In contrast to the market maelstrom following the August 11 PASO primaries, the financial week since the long weekend has been one of the calmest of the entire year, strangely enough. A welcome start for the new Finance Minister Hernán Lacunza, even if it ends up being the eye of the storm. Yet behind this market calm there has been a new erosion of the political and institutional pillars sustaining the Mauricio Macri administration. This even extends to the economic sphere in the form of many businessmen, in silence, starting to see the hope that Frente de Todos frontrunner Alberto Fernández might be a new Carlos Menem with structural reeforms as the best option in the current scenario (which would be bad news for Macri and even worse for Roberto Lavagna). For now though, this editorial proposes to focus on the provincial backlash against the previous week’s economic relief measures and Wednesday’s Federal Appeals Court decisions, especially the former.
Those Wednesday rulings – overturning the Sarmiento rail underpass corruption trial against former Federal Planning minister Julio De Vido and other Kirchnerite ex-officials, alongside pressing ahead with investigation of a 2016 ministerial resolution minimising the Correo Argentino post office debts of the Macri Group to 300 million pesos to be repaid over 15 years – were quickly seen as a turning of the tide in courtrooms, with the Judiciary adjusting to a probable change of political masters. Yet there were solid legal grounds for quashing the Sarmiento trial as well as political opportunism – key evidence was still pending from Brazil and the judge had been much quicker to indict the Kirchnerite ex-officials than the businessmen implicated in the graft. Perhaps Macri should be more worried about the continuation of the Post Office case.
When the economic measures “putting money in people’s pockets” via tax cuts, pay hikes and subsidies were announced on August 14, one might have thought that their main problem would be their blatantly populist and electioneering nature, in direct contradiction to the Macri administration’s pro-market identity (outgoing Economy Minister Nicolás Dujovne would not touch them). The government quickly denied that fiscal targets were in jeopardy since the inflation inevitable from the recent devaluation also inflates revenues (it might also be added that Macri ministries have been prone to underspending their budgets, stretching all the way back to his City Hall days) but the controversy took a new and unexpected turn in the form of a provincial rebellion.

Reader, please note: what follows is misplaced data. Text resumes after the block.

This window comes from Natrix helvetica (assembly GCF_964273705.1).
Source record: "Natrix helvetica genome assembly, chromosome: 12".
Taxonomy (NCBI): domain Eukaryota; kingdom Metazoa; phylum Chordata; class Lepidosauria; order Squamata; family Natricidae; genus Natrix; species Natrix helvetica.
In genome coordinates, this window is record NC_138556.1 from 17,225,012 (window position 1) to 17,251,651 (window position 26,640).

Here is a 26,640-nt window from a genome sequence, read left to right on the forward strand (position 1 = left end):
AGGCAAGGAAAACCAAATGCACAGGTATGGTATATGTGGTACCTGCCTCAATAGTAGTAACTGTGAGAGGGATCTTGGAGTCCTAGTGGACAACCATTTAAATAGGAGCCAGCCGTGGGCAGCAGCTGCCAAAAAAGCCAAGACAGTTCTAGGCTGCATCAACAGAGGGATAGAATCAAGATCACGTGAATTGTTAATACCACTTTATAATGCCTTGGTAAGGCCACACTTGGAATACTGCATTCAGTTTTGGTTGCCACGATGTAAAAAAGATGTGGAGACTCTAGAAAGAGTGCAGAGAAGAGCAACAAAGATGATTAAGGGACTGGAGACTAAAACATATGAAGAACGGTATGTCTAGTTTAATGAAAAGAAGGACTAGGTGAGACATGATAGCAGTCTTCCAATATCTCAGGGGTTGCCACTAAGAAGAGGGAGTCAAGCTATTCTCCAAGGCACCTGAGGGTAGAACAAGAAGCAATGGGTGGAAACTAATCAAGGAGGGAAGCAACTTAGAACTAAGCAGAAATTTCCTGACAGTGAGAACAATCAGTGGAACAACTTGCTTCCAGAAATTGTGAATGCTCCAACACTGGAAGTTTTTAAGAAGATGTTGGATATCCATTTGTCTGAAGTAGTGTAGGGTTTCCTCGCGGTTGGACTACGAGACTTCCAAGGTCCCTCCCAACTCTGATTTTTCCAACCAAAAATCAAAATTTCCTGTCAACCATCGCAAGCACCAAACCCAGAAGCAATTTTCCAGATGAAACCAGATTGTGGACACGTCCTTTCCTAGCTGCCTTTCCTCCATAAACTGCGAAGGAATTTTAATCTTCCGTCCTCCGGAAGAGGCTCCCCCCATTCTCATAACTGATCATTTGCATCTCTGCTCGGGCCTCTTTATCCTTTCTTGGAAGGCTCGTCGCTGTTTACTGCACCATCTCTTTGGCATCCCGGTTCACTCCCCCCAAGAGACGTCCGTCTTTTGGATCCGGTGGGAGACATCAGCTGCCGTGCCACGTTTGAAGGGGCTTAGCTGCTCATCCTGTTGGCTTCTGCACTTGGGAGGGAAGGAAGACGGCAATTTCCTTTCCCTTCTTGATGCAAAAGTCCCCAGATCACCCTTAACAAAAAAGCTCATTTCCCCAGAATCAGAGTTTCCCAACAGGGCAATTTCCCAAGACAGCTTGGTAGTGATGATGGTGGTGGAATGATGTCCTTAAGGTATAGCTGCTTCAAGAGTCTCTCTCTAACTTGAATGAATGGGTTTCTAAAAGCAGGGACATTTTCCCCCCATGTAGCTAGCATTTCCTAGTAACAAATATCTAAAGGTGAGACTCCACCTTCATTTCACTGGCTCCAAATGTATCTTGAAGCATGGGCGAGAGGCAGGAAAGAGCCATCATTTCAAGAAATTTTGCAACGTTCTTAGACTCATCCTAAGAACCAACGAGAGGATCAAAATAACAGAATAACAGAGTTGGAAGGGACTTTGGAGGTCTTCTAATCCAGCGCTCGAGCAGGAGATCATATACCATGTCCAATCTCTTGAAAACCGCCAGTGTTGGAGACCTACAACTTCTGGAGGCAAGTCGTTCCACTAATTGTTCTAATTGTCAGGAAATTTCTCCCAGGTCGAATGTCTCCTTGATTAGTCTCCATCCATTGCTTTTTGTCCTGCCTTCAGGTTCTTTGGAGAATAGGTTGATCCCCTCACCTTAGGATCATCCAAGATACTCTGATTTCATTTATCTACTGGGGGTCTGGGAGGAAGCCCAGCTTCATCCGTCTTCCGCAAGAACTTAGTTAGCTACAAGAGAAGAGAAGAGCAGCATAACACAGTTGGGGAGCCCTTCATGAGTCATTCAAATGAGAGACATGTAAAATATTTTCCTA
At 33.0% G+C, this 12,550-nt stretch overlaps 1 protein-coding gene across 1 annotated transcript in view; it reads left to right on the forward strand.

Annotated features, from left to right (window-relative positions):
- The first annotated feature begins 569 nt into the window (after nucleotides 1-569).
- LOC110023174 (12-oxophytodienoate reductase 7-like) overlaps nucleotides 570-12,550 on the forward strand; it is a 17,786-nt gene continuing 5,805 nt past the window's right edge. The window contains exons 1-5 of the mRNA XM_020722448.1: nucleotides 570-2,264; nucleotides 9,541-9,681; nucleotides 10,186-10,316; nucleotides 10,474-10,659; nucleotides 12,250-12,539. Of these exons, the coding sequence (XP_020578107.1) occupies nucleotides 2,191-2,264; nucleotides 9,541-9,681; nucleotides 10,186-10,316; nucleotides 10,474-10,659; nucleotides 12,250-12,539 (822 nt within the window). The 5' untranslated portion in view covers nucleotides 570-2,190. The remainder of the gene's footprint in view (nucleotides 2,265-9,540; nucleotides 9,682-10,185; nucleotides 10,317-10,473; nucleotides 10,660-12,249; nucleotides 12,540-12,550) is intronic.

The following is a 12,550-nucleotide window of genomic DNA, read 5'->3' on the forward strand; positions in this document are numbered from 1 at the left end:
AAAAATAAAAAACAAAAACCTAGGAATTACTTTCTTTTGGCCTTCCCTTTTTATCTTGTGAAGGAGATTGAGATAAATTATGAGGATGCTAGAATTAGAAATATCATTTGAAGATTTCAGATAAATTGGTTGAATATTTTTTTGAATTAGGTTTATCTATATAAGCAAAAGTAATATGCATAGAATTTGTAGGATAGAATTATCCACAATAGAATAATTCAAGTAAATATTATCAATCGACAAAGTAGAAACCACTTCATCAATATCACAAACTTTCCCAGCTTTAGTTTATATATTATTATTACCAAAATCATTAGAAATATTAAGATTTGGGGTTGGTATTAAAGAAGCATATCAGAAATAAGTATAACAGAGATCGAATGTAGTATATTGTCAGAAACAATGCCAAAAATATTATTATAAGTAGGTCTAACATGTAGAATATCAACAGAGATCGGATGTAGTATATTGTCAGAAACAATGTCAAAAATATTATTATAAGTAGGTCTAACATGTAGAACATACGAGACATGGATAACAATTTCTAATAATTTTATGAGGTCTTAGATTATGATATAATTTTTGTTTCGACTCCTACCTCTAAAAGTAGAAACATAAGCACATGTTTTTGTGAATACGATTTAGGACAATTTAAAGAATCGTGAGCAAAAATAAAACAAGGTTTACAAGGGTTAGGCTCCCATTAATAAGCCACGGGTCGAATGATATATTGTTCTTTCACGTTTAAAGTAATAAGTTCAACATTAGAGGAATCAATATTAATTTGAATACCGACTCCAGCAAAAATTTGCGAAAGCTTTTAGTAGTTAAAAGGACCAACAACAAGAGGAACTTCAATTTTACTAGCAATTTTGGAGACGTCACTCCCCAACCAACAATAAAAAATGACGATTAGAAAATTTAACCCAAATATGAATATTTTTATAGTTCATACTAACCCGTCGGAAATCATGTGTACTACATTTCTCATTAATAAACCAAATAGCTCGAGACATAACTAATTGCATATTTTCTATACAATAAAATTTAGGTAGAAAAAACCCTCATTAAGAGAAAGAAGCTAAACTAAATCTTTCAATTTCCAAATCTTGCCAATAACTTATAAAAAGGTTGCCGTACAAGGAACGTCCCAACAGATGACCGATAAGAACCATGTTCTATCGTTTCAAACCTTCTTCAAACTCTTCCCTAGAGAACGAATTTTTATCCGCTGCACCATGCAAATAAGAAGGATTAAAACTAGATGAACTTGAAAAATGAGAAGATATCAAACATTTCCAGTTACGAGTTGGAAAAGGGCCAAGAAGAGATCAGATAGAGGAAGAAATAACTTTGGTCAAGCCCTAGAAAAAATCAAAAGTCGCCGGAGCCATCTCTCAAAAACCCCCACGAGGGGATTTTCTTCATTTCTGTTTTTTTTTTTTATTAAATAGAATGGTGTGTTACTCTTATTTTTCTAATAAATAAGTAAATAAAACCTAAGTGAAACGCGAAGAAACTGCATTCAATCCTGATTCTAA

Since three-quarters of provincial governors have been broadly (if not always nominally) aligned with the Peronist opposition throughout the Macri presidency, it might be hard to understand why their rebellion represents any turn of the screw for the embattled president. Perhaps the key to an explanation lies in the main complaint of the governors – if the fiscal cost of raising the income tax floor and removing IVA value-added taxation on basic food items for the rest of the year totals 58 billion pesos, the provinces will have to foot 33 billion of the bill for this “unilateral decision.” But this calculation presupposes that the provinces have been collecting the 57 percent of shared revenues stipulated by the 1988 law, when under the highly centralist Cristina Fernández de Kirchner presidency their share had fallen as low as 30 percent – a discrepancy which goes much further towards defining federal relations until this month than any party labels.
This factor is the main explanation of how a minority government could steer often controversial legislation through Congress despite extreme polarisation with Interior Minister Rogelio Frigerio, provincial governors and former Senate Majority Leader Miguel Angel Pichetto as key players in this process. Even if the result of this minority status rather than generosity, the number of provinces in the red has fallen from 16 to four since 2015 under Macri, a phenomenon reflected in only three or four of the mostly Peronist governors overtly backing any Fernández de Kirchner presidential candidacy before May. What has changed? Just as some businessmen see Alberto Fernández as a potential Menem, so the governors have been convinced by his federalist rhetoric that they can have their Peronist cake and eat it too. There are various other aspects to this dispute – freezing fuel prices for 90 days (again, highly populist at all odds with market laws) had led to a parallel conflict with the oil-producing provinces – but this political shift marks its real importance beyond the various grievances and arguments.
A calmer week on the markets but the
undercurrents continue to swirl.